There’s new indications that administering the drug naloxone to halt an opioid overdose is the best strategy, advocates of naloxone distribution said.
It’s an important conversation to have, the advocates and drug abuse experts say, because deaths from opioid overdose have been climbing across the country since the close of the century. From 1999 to 2011, drug overdose death rates rose 118 percent, the Centers for Disease Control and Prevention reported. No one knows exactly how many of those are teenagers and young adults, but experts say use of heroin and prescription painkillers among youth have become epidemic.
Opioids are pain-relieving medications, such as hydrocodone, oxycodone, morphine and codeine. Heroin is synthesized from morphine.
A recent report that more than 200 lives were saved in North Carolina in one year by naloxone has added to the discussion. That number is one-tenth the number of lives it’s estimated naloxone saved over five years, according to Students for a Sensible Drug Policy, based in Washington, D.C.
“We’re really excited about this [report],” said Robert Childs, executive director of the North Carolina Harm Reduction Coalition (NCHRC). “We heard this all the time, ‘If I’d had this, he would still be alive.’ It’s really been great to hear instead, ‘I had this, and he’s still alive.’”
NCHRC, a statewide nonprofit group that aims to reduce deaths from opioid overdose, was one of the strongest proponents of a bill passed in April 2013 that allowed naloxone to be distributed to the public via standing orders. That allows a North Carolina physician to write a prescription for naloxone and have it ready to be distributed to those who would need it should they overdose.
That can include those who are prescribed narcotics for pain or those who use heroin or narcotics without a prescription. In addition to North Carolina, 23 other states have passed such bills. Fifteen plus the District of Columbia have passed bills that would allow a bystander to an overdose to call 911 and not be charged.
The two types of approaches are known in the drug treatment community as harm reduction efforts, because the emphasis is on saving lives rather than prosecuting a person for possession or even immediately getting the person into treatment. North Carolina has one of the most active harm reduction programs in the country, in large part because communities in Appalachia have been devastated by opioid abuse.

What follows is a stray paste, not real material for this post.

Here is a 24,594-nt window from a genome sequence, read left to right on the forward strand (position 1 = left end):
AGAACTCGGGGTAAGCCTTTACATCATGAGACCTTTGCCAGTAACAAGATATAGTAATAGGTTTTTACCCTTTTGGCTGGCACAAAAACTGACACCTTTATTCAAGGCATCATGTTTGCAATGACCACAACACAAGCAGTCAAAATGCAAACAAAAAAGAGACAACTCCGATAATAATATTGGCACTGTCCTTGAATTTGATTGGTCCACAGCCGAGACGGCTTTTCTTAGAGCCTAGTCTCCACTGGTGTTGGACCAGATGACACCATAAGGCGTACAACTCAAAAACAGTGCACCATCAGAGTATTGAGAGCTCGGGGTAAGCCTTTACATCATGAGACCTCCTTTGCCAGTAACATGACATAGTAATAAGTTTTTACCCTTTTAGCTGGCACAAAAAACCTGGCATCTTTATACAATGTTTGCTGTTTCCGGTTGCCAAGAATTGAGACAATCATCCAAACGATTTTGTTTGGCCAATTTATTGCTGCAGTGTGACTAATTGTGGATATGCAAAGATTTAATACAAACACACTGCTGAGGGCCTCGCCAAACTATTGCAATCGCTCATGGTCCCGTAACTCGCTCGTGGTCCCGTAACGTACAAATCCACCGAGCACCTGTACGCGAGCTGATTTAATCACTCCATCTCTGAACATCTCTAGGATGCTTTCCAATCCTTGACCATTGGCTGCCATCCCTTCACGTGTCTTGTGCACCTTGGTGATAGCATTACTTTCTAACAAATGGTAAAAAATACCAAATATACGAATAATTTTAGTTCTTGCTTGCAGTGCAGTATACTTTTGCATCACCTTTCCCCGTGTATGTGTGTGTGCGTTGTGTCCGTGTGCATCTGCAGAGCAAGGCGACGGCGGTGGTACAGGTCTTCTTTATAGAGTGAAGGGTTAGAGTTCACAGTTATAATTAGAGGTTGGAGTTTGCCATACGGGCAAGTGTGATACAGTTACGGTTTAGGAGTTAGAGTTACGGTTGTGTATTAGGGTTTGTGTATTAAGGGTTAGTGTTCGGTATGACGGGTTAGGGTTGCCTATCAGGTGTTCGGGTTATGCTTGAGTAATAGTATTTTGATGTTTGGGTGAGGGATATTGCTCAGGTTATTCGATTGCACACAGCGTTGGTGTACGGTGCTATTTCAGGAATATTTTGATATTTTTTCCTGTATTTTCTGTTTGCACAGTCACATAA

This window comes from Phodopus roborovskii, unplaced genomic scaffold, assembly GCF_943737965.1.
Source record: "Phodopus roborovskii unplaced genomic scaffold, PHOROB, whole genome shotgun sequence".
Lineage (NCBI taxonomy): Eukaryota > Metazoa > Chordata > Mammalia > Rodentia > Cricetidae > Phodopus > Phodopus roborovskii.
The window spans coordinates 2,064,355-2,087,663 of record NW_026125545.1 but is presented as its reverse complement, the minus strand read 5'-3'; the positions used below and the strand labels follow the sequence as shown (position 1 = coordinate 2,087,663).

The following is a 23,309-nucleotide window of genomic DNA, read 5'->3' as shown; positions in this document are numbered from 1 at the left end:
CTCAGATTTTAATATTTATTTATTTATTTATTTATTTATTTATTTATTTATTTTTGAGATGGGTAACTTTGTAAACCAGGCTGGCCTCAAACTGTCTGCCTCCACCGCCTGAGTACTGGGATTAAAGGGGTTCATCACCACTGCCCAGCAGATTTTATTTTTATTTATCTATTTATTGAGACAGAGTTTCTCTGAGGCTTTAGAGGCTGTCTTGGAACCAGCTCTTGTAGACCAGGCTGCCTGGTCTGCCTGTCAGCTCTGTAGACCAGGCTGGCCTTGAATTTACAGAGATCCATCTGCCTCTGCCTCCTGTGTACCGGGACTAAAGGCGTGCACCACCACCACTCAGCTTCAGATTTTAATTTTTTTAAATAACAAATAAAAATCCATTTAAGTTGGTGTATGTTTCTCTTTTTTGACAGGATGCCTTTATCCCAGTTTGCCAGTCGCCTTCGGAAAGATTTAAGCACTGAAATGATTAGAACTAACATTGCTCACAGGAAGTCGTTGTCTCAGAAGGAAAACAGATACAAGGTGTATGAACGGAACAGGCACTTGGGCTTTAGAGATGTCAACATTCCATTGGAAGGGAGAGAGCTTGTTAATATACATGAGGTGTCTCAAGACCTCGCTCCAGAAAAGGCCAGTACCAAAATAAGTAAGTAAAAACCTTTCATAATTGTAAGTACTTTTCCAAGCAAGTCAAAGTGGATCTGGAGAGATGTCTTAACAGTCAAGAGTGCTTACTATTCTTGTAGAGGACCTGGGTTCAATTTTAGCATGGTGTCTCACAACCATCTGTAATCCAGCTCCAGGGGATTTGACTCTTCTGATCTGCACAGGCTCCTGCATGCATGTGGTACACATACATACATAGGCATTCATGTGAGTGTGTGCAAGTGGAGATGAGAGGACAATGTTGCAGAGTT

Since August 2013, NCHRC has distributed more than 5,100 overdose prevention kits, which include naloxone. A wide range of people get them, including heroin addicts and people who have been prescribed opiates to treat intense pain, Childs said. The number of saved lives — 209 — indicates what he and others suspected all along: access to naloxone saves lives, he said.
No one knows how many of those 209 were young people, but heroin usage and prescription opioid usage have risen dramatically among teens and adults in the past 15 years.
More than half — 22,810 — of the 41,340 drug overdose deaths in 2011 were from prescription drugs, CDC figures show. The majority of those deaths — 75 percent — were from opioid pain killers.
The number of people in the United States treated inpatient for heroin and opioid abuse was second only to the number of those treated for alcohol abuse, according to the National Institute on Drug Abuse in 2008. A recent CDC report says rates from heroin overdoses increased by less than 50 percent from 2009 to 2011. Many of those deaths occurred among teenagers and young adults.
Heroin could only be injected for years. Its appeal was limited because of a negative association with needles and syringes. But as newer, sometimes more potent types were produced, the drug could be inhaled or snorted and became cheaper. Kids looking for an easy high found the drug very appealing, not recognizing that one in four people who flirt with heroin became its slave.
Parents, friends and those who work with youth were grief-stricken and alarmed as they saw the young die from overdoses of drugs whose effects can be halted. When naloxone is administered to someone who has overdosed they feel an unpleasant reaction, but they typically survive.
Betty Aldworth, executive director of Students for Sensible Drug Policy, said 2,500 lives have been saved since naloxone laws went into effect. The kits containing naloxone cost about $40, she said.
Proponents of laws that protect a witness to an overdose or even the person who has overdosed from being prosecuted for possession, “Good Sam” laws, believe they have saved many lives, although no one knows an exact number.
Still, not everyone agrees the harm reduction approach to drug abuse and overdose is completely positive.
“We only see using naloxone as a part of the solution,” said Robert Lubran, director of the office of opioid treatment programs at the Substance Abuse and Mental Health Services Administration in Washington. It is important to focus on the person taking an opiate and try to get him or her the help they need, he said.
“I think this is one issue that needs continued information,” he said. SAMHSA addresses several different aspects of drug abuse, including the prescription of the drugs, the communities in which people live and the people who have overdosed.
"I think it's a valid argument," said James Sizemore, pastor of Radiant Church near Fayetteville, N.C., which ministers to the homeless, those who are HIV positive and those with addiction issues.
"We believe in a holistic approach, and we do try to plug people into rehab and to let them know that resources are available to help them," he said.
Childs said he agrees that drug abuse needs to be addressed more effectively, but that a person cannot make it into a rehabilitation program if he or she is dead.
“With naloxone, they live to see another day,” he said. “Families are able to stay together, and people can get another chance.”